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European Biopharmaceutical Review

Bioprocess Facilities: The Disposable Revolution

According to Rodolphe Renac, Xavier Pinardon and Xavier Revest at Alcimed, the technological breakthroughs regarding disposable technologies for biodrug production will deeply change the current biomanufacturing practices of biopharmas, biotechs and contract manufacturing operators

Today, about 50 per cent of new marketed drugs come from biotechnology (1). In addition to the R&D costs, which are higher than those for pharmaceutical chemistry-based molecules, one of the main issues for developing biodrugs companies is production cost. A biomanufacturing unit for commercial batches represents an average investment of €300-500 million and requires between three and five years to acheive factory qualification.

A gap exists between big pharmas equipped with their own biomanufacturing capacities and small- or mid-size biotech or biopharma companies without such facilities which depend on the CMO services. Regardless of their differences, the trend of all biodrug developers is to reduce the cost of manufacturing for their clinical and commercial batches – disposable devices are therefore highly relevant.

Single-use disposable technology is full of promise from an economical point of view; they avoid cleaning, prevent cross-contamination risks and reduce the systematic production line qualification procedures following each batch release. Total savings incurred by switching from a stainless steel production line to a single-use line are estimated to be more than 30 per cent with the disposable technologies currently available.

However, building an exclusively disposable device-based biomanufacturing factory does not yet appear possible. Despite wide-spread integration in biomanufacturing of silicon-based pipes, the development of disposable bioreactors (for production via mammalian cells, CHO type) as well as disposable fermentors (for the production via microbial cells, E Coli type) is not yet fully achieved.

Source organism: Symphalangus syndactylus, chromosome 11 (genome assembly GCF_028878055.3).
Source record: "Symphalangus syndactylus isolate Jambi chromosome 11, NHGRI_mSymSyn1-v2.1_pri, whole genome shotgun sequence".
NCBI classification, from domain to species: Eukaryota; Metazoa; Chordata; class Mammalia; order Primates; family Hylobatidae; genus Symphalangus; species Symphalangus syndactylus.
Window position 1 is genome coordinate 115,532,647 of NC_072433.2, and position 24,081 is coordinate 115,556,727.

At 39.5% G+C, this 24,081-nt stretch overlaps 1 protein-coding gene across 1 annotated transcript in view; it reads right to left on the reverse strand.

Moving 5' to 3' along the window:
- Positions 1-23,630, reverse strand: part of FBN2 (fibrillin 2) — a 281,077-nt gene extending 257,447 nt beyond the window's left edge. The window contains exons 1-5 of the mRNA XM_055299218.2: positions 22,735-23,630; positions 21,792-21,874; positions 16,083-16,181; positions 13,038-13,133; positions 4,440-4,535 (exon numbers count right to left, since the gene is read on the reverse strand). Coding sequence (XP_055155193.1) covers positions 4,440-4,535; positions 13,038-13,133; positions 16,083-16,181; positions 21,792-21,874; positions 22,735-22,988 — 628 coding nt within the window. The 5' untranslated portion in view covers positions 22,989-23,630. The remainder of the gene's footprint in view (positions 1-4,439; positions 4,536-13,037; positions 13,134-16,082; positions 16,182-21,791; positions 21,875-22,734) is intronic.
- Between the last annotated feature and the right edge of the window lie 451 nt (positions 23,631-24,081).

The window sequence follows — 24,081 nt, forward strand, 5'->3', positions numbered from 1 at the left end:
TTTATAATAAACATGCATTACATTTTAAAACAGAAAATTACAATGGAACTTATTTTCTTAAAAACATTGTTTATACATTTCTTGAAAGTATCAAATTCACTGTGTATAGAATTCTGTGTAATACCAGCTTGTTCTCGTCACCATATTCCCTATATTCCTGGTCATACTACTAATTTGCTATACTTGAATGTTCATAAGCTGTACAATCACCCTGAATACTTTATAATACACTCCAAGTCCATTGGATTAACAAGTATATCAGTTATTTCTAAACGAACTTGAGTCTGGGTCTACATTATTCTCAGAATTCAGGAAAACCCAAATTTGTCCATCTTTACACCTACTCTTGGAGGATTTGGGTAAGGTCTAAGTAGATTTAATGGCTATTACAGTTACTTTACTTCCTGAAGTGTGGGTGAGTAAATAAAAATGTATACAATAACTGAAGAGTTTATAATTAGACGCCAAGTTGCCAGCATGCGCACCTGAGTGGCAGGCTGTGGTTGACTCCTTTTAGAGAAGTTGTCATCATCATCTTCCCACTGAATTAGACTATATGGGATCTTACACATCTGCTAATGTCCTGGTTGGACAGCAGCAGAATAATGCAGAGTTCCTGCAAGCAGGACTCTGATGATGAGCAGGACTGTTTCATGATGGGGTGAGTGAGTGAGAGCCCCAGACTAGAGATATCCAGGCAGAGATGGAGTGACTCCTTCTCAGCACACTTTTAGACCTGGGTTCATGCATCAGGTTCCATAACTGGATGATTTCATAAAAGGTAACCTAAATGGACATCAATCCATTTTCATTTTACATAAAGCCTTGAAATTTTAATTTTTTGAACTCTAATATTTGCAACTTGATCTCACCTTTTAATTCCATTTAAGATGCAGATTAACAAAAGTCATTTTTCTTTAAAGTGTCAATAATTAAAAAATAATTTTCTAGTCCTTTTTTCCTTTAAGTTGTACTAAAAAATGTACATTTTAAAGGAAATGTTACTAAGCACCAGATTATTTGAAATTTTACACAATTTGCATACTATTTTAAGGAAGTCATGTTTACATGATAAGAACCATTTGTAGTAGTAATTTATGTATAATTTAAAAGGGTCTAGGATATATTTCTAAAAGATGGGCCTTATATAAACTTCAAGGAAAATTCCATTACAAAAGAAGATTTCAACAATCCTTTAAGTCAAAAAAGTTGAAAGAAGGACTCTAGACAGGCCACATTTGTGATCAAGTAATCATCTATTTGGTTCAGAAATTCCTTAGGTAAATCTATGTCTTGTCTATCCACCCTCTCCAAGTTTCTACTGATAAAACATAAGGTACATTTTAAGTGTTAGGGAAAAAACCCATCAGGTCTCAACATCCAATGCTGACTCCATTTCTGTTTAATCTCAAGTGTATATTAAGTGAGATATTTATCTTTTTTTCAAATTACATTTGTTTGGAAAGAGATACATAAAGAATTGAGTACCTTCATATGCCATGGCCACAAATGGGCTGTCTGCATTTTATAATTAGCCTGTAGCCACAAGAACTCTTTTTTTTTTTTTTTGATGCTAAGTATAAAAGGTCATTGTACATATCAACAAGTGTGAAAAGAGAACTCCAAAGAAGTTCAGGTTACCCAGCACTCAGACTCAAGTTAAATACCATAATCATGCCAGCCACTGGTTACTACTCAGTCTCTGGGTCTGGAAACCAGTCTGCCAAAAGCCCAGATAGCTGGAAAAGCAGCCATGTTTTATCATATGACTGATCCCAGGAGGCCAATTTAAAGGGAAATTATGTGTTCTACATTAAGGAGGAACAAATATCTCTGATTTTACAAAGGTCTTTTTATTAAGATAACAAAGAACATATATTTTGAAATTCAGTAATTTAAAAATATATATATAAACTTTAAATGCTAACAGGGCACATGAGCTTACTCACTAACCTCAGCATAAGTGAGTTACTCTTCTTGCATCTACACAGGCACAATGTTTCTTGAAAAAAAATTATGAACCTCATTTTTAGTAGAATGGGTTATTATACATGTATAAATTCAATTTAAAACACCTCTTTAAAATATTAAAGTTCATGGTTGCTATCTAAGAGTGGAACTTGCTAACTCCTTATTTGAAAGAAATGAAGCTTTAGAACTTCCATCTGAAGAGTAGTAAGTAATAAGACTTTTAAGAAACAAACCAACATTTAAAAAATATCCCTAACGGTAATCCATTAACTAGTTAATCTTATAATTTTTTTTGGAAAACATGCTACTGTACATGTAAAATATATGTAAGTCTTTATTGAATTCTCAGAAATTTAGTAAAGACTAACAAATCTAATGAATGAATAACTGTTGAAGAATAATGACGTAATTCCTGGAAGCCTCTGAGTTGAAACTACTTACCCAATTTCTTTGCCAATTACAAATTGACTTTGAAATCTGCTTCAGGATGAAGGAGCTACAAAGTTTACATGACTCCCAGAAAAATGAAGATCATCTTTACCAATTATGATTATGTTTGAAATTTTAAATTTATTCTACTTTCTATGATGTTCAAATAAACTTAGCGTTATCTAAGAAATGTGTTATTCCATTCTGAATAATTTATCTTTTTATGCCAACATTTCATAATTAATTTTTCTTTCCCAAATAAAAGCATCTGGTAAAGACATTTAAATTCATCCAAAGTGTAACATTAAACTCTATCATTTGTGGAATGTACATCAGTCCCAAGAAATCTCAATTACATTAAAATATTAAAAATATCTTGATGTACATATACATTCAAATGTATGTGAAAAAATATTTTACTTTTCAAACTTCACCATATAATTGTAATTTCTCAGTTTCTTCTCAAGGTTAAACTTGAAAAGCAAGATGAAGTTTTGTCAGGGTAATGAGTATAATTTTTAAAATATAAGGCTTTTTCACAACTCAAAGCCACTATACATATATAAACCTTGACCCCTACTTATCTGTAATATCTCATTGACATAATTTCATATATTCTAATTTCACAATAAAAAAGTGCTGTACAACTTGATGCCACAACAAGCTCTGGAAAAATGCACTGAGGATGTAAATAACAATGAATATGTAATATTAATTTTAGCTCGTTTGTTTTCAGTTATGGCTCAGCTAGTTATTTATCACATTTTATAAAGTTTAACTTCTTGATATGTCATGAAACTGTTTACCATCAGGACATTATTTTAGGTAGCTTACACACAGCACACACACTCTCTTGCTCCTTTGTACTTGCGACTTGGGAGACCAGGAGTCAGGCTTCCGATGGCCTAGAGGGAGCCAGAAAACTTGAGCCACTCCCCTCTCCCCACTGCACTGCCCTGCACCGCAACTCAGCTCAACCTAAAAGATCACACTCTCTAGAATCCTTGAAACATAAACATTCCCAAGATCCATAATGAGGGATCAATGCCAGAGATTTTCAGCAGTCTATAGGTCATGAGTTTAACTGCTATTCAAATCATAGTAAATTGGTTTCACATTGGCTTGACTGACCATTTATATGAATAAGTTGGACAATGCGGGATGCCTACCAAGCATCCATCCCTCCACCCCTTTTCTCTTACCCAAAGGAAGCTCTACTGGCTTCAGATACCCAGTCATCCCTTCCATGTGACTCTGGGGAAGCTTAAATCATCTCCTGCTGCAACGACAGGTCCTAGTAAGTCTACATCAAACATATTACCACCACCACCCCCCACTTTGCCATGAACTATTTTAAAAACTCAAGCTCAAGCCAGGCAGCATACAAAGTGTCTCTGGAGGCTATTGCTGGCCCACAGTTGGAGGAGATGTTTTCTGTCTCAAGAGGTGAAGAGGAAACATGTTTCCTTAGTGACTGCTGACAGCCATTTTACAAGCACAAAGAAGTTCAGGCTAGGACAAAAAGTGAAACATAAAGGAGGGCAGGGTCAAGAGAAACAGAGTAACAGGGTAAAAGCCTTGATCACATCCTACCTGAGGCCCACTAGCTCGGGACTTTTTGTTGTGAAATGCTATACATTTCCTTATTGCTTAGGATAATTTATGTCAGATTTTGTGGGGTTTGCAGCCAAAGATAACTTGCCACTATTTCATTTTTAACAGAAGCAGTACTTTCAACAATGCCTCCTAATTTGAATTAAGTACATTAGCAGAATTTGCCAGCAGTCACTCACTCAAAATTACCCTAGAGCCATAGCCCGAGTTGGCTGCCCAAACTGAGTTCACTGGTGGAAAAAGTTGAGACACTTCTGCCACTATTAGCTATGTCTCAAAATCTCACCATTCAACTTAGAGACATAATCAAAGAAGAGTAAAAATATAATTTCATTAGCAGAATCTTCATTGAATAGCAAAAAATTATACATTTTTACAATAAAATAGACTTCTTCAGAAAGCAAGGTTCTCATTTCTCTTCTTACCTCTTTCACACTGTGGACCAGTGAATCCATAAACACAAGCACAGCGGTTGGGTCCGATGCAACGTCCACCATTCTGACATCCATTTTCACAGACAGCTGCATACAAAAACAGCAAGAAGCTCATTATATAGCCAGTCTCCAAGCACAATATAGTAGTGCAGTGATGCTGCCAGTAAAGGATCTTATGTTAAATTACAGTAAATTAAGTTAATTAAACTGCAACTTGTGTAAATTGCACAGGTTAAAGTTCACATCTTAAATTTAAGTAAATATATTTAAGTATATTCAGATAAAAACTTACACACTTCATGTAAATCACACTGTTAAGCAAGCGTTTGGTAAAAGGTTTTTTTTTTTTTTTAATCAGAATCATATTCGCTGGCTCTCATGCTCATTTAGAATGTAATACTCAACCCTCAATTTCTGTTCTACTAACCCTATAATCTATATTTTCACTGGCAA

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Rodolphe Renac is a graduate from the National Superior Chemistry School of Montpellier, France, with an MSc in Biochemistry and Molecular Biology from Boston University and the University of Louisiana. He did his thesis on Molecular and Clinical Oncology, before participating in two biotechnology start-ups in San Diego, US. He joined Alcimed in 2000, first as a Consultant, then developing new business activity and is now the Director of Alcimed’s Biotechnology and Innovation Business Unit.

Xavier Revest graduated from the French Grande Ecole of Engineering Centrale, Paris, with a double specialisation in Health and Biotechnology and Marketing, Strategy and Finance. He has been responsible for the commercialisation and marketing of innovative diagnostic tests in a biotech start-up, focusing on pathogenic blood contamination. Today Xavier is Project Manager in the Biotechnology and Innovation business unit of Alcimed, where he tackles strategic issues regarding the biomanufacturing of monoclonal antibodies and recombinant small proteins in the fields of haemostasis, immunology and oncology for the European and US decision-makers of pharma and biotech companies.

Xavier Pinardon is an Engineer specialising in the life sciences. He is a Consultant in the Biotechnology and Innovation business unit of Alcimed, where he has performed duties for a variety of European biotech and pharma companies, predominantly in the biomanufacturing field – concerning disposable technologies implementation strategies in biodrug production plants for antibodies and recombinant proteins producers, technology positioning analysis, business models orientation and marketing strategy definition for disposables device manufacturers.

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Rodolphe Renac
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Xavier Revest
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Xavier Pinardon
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